But no, much to your shock, the result is a hygienic, almost forced “Hey”, or even worse, a nod, just a nod from the person you thought had suddenly turned into your best friend! No conversation, no small talk, not even one of those reassuring smiles, just their back to look at as they walk straight past you like they just crossed another office janitor.

After such tremendous disappointment, you’re often left with yourself wondering, “did I say something wrong?”, “were they just having a bad day?”, “do they suddenly hate me?!”, or even “was that conversation on the phone really that crappy!?”.

Speaking from personal experience, it gets worse. Next time they have a problem, they’ll call you again, you’ll give them the same kind of profound support; they know you’ll quickly forgive them for being so cynical with you last time, after all, you’re too good a person not to. You fall back into the same bear trap, because the next day, they’re even colder with you. And after a few weeks, when they’ve had no problems so urgent that they should call their personal therapist (that’s you) about, that cold shoulder, it just keeps getting colder and colder.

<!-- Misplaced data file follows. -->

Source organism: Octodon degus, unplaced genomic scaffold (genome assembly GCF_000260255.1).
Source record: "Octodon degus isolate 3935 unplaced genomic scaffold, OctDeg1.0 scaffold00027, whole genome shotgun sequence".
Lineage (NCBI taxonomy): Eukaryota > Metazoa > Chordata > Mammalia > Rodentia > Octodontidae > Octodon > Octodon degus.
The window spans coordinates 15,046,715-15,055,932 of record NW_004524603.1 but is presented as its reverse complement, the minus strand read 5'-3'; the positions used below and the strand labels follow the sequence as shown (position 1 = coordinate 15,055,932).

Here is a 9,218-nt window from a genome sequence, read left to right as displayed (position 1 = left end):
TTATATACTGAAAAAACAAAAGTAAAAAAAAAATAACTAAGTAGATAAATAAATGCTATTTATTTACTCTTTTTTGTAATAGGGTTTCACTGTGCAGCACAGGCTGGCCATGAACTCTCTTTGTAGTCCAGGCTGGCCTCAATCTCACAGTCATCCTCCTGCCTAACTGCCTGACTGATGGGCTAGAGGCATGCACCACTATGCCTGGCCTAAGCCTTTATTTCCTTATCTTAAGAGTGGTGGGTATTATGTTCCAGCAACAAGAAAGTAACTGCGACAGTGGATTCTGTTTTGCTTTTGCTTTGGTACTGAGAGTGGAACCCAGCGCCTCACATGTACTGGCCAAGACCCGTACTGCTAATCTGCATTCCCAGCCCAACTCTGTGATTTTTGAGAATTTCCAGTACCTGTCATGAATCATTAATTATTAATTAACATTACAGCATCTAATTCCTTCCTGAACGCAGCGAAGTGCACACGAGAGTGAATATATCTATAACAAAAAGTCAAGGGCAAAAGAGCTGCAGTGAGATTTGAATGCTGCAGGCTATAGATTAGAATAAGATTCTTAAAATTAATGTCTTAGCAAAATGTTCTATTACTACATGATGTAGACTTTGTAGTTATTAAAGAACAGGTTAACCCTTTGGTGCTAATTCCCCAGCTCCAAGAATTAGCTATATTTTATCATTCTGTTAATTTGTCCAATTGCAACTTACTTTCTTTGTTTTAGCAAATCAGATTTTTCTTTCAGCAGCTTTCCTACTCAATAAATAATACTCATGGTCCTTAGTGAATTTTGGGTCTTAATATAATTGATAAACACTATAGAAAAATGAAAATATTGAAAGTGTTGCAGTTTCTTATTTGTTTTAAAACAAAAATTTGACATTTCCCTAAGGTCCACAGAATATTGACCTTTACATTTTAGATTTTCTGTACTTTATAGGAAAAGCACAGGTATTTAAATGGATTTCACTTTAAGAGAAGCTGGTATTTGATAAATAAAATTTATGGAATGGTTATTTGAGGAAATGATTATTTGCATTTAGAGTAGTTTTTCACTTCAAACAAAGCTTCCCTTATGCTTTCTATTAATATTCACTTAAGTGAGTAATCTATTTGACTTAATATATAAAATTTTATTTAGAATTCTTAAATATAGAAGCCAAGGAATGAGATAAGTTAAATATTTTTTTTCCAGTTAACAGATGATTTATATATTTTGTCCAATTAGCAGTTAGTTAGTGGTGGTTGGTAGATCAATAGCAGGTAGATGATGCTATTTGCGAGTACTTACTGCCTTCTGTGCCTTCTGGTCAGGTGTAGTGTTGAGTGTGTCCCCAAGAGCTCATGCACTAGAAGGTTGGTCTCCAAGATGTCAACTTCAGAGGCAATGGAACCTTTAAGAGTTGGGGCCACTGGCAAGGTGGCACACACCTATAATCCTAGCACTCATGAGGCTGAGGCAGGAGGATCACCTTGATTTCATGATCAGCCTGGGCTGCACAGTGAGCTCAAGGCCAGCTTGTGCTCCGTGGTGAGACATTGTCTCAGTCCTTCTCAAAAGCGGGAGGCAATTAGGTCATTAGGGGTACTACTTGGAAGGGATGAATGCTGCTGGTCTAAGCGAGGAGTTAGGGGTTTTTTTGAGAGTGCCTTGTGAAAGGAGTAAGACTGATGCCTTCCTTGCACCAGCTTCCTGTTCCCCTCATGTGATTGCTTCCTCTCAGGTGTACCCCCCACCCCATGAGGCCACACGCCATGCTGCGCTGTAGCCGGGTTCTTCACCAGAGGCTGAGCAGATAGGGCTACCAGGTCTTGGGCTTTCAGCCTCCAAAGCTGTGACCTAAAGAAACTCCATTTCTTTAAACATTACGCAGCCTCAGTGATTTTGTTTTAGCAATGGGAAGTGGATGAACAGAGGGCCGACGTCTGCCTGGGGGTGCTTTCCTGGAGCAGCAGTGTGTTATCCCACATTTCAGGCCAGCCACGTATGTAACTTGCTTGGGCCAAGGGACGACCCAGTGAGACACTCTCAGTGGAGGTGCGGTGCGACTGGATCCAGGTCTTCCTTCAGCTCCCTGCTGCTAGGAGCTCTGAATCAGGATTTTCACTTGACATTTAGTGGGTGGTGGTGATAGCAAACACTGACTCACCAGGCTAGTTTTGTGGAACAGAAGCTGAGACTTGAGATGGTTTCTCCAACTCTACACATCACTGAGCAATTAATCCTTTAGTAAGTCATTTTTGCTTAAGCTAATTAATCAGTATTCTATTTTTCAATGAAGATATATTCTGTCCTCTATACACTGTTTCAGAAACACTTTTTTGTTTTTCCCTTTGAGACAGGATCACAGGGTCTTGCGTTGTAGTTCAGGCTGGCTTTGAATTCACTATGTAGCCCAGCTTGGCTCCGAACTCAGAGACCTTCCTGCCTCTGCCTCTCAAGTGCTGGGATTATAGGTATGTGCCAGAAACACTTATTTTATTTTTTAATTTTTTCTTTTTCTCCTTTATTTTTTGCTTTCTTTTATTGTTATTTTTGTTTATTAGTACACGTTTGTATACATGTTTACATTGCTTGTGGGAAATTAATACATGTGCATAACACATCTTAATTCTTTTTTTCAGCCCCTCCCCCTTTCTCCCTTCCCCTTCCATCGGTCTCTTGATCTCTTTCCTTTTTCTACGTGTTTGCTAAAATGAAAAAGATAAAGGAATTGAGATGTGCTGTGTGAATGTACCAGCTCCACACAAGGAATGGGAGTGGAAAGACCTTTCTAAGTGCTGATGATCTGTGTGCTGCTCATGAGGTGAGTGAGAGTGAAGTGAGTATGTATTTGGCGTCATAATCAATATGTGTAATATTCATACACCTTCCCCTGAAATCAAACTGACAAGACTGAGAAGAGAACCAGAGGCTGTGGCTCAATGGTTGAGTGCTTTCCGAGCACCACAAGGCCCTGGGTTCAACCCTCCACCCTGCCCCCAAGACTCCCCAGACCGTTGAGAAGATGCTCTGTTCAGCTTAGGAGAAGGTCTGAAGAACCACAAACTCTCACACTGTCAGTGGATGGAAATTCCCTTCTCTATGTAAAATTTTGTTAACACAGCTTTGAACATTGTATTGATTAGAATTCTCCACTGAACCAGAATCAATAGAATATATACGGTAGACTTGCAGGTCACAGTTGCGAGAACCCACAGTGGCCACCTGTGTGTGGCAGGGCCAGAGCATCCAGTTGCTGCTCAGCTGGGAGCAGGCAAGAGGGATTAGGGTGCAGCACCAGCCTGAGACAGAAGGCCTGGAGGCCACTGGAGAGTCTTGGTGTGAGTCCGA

Occasionally, you try to reconnect, and all you get is a “Not now, I’m busy!”, said in tones ranging from calm to unforgivably abrupt.

I guess I’ve been on this roller-coaster so many times I can almost manage to answer this kind of routine confusion. The truth is, as cliché as it sounds: “It’s not you, it’s them.”

You see, what you hadn’t thought about was the possibility that to them, when their lives are going perfect, you’re not so much a life-saver as you are in fact simply nothing more or less than a box of insecurities. You’re not that awesome friend who saved them from their insecurities, no, you are their insecurities.

In some cases, the reason is indignation. They think you know too much (I thought that sounded sci-fi too). They feel like they’ve opened up to a complete stranger, and it almost stings them to see you pass by and have to feel like you can see right through them. So I guess they either feel so insecure around you that they have no way out but to reject you or ignore you, or they might just be attempting to set the record straight that they’re, after all, *not an insecure mess.